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Habitat characterization for deep-sea coral reef communities in Roatán, Honduras Matthew Rittinghouse Primary Author

Matthew Rittinghouse1, Dr. Scott Harris1, Dr. Peter Etnoyer2 1College of Charleston, Charleston, SC 29412; 2NOAA Center for Coastal Environmental Health and Biomolecular Research, Charleston, SC 29412.

ABSTRACT:

BATHYMETRY:

Roatán, Honduras is located along the southern end of the Meso-American Reef. The biodiversity of deep-sea coral communities and their association with hard bottom has been documented. However, the deep-sea ecosystem remains poorly explored. In July of 2013, the R/V Falkor mapped much of Roatán's coastline using Kongsberg EM302 and EM710 multibeam echosounders. These data were processed in CARIS HIPS/SIPS to generate 10 meter resolution bathymetry and QPS-Fledermaus to generate backscatter for habitat characterization. Once processed, the surfaces were imported into ArcGIS to examine several key habitat features, including slope and substrate character. The data revealed a series of canyon and spur and groove features along a 25 km distance on the steep north face of the island. Deep-sea habitats (<200 meters depth) were found to occur within one kilometer of the shoreline. These basaltic slopes transition to more gradual slopes from northeast to southwest. Most notably, the geomorphology suggests considerable hard bottom habitat for deep-sea corals and sponges adjacent to, but outside, the existing Sandy Bay-West End Marine Protected Area. This unsupervised habitat characterization will be ground-truthed using ROV and submersible video in 2014 to further understand and conserve Roatán's deep-sea coral communities.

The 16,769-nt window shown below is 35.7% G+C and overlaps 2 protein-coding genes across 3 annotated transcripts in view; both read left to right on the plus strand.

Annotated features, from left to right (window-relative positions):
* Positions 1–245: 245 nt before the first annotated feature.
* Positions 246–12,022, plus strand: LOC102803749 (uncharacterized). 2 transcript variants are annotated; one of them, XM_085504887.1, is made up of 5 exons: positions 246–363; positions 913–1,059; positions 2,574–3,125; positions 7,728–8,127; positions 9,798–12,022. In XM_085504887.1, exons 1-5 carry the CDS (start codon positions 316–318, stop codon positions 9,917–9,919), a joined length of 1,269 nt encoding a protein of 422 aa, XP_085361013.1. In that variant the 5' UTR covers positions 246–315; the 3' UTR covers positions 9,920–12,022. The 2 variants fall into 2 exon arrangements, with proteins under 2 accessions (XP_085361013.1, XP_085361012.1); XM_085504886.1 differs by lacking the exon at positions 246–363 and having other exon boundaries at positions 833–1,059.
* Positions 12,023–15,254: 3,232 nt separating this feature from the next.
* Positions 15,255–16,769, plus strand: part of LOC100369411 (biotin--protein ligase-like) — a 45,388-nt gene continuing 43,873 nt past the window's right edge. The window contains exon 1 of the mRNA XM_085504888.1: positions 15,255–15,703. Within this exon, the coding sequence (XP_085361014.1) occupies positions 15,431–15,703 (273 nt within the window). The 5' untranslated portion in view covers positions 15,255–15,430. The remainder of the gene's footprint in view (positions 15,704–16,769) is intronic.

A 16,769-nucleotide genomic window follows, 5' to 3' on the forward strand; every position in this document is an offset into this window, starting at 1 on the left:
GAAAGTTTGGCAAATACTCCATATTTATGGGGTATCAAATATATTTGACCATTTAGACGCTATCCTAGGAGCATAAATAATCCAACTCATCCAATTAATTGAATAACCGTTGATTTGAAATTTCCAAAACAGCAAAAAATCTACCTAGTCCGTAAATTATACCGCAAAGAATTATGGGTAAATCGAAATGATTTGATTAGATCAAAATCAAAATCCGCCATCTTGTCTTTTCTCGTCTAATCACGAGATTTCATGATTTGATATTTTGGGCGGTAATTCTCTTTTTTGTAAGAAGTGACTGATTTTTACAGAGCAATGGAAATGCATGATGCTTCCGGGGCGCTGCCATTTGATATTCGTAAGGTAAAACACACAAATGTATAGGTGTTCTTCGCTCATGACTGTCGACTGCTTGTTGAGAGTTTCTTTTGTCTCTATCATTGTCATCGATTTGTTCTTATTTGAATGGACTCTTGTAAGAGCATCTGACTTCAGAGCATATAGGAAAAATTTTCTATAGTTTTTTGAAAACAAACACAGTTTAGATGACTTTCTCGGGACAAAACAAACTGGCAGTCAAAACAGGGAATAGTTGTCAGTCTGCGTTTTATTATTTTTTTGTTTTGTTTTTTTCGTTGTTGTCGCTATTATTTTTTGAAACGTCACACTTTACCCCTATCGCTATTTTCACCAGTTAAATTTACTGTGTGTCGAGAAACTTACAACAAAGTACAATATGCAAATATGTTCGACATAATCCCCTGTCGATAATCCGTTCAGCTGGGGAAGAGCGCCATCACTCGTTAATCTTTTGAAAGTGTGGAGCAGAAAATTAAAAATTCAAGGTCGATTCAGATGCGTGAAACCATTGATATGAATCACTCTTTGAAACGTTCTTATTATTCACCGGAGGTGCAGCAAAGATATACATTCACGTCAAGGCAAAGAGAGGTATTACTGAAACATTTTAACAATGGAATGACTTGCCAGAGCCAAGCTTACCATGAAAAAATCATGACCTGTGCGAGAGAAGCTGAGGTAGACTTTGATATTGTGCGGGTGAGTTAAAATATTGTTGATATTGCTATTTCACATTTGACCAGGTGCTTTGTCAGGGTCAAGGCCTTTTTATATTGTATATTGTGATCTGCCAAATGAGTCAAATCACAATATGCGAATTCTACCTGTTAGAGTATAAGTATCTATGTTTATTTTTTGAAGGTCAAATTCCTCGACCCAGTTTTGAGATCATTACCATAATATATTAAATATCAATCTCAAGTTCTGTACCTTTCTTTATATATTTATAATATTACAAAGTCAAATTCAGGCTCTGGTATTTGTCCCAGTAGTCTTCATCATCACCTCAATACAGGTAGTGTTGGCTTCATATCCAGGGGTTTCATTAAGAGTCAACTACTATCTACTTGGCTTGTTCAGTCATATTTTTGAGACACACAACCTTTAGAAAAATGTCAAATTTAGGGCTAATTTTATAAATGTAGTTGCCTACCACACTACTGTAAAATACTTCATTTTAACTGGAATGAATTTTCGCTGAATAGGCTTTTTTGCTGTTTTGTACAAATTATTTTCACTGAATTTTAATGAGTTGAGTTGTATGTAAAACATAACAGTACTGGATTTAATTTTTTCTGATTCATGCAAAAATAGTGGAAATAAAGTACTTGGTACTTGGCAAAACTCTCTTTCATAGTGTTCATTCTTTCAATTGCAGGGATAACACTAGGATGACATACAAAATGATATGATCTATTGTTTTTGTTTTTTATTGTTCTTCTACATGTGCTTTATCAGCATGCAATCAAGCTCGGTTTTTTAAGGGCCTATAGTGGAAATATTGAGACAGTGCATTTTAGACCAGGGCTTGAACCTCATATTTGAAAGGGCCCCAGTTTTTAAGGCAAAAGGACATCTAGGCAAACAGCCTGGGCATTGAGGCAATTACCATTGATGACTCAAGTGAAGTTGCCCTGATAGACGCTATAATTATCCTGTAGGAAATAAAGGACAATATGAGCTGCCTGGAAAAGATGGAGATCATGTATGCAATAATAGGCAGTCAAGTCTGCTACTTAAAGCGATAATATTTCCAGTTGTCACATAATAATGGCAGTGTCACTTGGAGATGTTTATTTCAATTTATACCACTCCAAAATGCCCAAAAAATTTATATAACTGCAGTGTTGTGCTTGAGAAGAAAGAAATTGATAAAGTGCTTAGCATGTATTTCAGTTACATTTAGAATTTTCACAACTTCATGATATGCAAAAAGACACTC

Roatán is the largest of the Bay Islands, located off the coast of Honduras, and within the Meso-American Barrier Reef.

There is a steep fore-reef which extends without major interruption down to approximately 3000 meters depth. The continental margin is characterized by a series of ridges that run along the northern face of the island. James and Ginsberg (1979) theorize that the breaks in the slope are tectonic in origin and represent the raised fault blocks (horsts) bounded by depressed blocks (grabens). Of interest, Roatán is adjacent to the Maya Mountains of Belize and Guatemala, and in line with an oceanic transform boundary of the Caribbean tectonic plate.

DeepCAST Expedition Sites

BACKSCATTER: This map is an unsupervised statistical classification of backscatter intensity (in decibels). As a result, many objective classification algorithms cannot produce reliable results without ground-truthed calibration values. Thus, this study will employ a tertile (three class) classification in order to clearly distinguish between high intensity (rocky surface, i.e. basalt), low intensity (soft sediment, i.e. sand), and intermediate intensity returns (gravel, mud, coral rubble, etc.). This continuous backscatter map clearly distinguishes the crests of the rocky ridges extending from the fore-reef, and also indicates potential rocky habitat off the western coast.

Using the manned submersible Idabel, the DeepCAST expeditions set out to document Roatan’s deep-sea coral diversity.